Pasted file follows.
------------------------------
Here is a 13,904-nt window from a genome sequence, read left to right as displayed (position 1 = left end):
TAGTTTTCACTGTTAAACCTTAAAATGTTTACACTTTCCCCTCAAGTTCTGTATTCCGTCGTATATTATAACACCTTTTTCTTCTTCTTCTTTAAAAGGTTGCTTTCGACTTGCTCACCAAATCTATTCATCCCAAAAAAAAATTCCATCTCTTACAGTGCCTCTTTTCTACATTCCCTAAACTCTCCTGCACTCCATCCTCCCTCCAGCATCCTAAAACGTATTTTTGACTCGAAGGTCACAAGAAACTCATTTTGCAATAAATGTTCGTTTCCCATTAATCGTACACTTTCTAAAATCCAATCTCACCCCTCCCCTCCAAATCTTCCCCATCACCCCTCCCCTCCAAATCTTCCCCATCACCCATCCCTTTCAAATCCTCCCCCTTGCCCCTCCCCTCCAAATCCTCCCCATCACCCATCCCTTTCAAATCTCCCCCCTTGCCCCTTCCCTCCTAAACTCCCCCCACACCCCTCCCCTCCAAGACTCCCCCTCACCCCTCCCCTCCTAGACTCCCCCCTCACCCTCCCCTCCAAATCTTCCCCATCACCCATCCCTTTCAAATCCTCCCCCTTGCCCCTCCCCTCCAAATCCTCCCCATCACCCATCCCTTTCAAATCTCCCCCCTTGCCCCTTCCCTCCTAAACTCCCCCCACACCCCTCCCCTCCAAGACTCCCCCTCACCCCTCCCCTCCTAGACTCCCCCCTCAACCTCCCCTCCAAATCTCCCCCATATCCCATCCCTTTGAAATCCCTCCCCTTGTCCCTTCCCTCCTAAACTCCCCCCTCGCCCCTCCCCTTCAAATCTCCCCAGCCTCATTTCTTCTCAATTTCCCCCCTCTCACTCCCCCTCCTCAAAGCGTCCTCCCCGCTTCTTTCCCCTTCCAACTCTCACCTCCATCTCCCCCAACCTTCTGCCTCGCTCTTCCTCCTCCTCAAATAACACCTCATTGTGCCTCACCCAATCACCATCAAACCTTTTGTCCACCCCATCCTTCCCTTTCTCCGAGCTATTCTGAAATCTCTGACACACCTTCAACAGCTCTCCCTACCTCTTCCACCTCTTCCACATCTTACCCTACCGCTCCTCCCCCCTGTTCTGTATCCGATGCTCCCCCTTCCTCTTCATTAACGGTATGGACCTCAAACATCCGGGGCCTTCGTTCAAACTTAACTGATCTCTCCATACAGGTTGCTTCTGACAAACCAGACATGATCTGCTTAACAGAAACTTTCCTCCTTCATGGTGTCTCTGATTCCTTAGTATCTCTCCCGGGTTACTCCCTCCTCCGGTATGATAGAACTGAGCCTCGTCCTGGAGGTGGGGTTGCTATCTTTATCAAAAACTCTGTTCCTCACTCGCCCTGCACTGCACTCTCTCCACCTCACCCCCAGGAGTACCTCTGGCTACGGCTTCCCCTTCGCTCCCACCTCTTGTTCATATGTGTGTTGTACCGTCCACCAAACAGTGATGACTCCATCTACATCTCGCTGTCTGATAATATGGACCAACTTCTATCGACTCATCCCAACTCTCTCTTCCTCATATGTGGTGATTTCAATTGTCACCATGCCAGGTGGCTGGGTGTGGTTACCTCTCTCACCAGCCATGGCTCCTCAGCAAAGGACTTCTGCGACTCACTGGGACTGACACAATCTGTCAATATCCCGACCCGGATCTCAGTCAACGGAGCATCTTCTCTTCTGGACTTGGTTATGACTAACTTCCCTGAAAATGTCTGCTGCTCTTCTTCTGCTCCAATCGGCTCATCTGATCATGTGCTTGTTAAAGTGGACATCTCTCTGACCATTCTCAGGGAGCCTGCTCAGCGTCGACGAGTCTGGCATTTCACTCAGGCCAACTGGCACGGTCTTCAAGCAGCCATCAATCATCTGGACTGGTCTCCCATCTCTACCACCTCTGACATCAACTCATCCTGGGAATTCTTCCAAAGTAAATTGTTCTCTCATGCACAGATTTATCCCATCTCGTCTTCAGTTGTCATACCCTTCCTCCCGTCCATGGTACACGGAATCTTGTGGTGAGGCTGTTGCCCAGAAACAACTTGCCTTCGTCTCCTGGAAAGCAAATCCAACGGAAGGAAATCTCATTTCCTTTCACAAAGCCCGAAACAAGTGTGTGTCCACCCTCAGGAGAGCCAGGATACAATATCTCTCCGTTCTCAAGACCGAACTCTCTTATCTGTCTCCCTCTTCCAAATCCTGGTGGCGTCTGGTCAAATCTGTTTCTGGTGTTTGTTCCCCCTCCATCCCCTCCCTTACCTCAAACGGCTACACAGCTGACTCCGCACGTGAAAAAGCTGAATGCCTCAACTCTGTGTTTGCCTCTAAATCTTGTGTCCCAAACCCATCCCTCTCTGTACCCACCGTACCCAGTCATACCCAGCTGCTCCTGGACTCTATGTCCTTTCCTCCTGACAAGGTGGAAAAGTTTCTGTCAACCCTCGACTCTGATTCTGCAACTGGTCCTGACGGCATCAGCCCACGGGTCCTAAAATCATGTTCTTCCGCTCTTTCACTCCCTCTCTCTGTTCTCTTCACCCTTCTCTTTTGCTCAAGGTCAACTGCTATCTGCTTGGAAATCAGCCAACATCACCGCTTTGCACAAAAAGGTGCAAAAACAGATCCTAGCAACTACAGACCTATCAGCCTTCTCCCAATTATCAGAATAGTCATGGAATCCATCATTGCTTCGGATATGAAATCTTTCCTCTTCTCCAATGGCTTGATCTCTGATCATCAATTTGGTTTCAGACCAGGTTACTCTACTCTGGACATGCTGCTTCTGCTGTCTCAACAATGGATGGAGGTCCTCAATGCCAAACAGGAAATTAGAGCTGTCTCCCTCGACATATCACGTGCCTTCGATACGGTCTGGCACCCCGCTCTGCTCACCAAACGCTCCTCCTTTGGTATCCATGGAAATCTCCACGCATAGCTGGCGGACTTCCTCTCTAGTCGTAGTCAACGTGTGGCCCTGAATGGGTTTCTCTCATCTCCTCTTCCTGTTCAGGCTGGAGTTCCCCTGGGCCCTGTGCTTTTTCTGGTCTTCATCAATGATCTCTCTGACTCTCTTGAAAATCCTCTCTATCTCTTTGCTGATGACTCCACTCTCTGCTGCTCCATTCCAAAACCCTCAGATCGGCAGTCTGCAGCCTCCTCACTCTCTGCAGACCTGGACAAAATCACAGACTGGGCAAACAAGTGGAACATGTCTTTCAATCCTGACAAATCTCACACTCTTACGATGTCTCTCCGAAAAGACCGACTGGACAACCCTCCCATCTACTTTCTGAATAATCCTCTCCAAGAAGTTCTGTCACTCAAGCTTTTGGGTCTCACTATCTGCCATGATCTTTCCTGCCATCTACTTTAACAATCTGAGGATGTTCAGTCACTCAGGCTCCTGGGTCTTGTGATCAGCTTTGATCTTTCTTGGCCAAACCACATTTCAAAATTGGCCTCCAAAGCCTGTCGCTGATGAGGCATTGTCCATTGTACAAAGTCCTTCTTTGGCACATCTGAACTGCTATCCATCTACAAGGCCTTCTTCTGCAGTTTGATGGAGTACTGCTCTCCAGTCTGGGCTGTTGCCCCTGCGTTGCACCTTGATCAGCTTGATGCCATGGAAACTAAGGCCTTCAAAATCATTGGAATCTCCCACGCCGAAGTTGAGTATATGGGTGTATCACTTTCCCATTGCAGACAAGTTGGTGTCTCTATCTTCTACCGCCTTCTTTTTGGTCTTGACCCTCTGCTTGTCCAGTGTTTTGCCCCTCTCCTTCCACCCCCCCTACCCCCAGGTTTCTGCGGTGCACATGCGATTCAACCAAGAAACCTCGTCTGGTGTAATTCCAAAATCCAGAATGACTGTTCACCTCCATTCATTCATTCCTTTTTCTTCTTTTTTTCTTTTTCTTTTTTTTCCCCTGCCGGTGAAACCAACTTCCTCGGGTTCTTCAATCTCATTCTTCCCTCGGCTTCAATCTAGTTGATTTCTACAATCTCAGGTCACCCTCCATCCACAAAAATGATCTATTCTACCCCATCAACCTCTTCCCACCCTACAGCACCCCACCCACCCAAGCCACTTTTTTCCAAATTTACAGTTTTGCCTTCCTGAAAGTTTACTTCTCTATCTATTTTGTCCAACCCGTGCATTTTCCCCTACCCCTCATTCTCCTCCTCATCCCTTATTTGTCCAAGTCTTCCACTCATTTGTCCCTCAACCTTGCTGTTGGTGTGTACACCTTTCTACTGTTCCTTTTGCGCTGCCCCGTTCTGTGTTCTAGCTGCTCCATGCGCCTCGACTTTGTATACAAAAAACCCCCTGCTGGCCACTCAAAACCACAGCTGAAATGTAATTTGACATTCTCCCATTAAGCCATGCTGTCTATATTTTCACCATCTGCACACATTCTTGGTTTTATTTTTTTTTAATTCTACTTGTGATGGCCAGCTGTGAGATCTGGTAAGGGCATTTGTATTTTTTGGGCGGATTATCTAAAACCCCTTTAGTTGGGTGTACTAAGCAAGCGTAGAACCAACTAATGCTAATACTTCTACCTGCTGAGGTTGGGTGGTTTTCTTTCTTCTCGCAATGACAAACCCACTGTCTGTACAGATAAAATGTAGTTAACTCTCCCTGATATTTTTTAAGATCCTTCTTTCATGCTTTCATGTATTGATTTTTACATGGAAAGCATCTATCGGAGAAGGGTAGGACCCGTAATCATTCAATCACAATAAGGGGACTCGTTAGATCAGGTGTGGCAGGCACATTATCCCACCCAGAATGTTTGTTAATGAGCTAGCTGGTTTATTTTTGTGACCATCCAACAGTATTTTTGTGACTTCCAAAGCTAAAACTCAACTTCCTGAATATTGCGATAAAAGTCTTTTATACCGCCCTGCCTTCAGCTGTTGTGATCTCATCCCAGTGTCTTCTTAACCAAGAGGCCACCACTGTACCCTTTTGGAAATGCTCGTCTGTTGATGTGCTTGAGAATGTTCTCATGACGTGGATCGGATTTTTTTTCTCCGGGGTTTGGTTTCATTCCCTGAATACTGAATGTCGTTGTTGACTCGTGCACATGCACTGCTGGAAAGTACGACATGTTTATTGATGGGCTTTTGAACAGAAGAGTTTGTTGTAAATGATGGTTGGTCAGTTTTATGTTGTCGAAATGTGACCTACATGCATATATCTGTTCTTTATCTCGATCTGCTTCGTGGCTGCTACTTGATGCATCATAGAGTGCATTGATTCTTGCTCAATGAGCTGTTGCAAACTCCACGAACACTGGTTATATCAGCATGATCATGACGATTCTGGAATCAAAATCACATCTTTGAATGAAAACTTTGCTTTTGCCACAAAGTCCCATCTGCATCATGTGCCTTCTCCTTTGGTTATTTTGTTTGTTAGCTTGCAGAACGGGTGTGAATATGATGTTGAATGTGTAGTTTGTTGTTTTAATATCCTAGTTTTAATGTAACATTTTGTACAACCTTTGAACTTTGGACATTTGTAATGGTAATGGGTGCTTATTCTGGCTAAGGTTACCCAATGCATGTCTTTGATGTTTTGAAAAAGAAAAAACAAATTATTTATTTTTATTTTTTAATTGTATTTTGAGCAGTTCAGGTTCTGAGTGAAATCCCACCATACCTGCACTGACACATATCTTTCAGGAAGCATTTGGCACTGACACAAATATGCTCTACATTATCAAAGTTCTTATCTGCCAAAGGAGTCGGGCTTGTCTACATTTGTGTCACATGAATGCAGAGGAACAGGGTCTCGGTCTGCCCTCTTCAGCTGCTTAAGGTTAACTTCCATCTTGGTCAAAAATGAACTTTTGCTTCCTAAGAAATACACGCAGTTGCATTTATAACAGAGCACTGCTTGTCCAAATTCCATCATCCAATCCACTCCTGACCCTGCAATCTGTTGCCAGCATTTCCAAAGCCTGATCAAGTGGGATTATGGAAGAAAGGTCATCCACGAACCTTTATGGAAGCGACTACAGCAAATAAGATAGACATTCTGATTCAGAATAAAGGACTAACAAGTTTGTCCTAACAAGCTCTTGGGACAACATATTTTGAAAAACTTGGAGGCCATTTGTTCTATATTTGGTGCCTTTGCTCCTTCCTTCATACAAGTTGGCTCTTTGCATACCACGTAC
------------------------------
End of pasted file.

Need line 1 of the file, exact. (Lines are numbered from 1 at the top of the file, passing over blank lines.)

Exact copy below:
Here is a 13,904-nt window from a genome sequence, read left to right as displayed (position 1 = left end):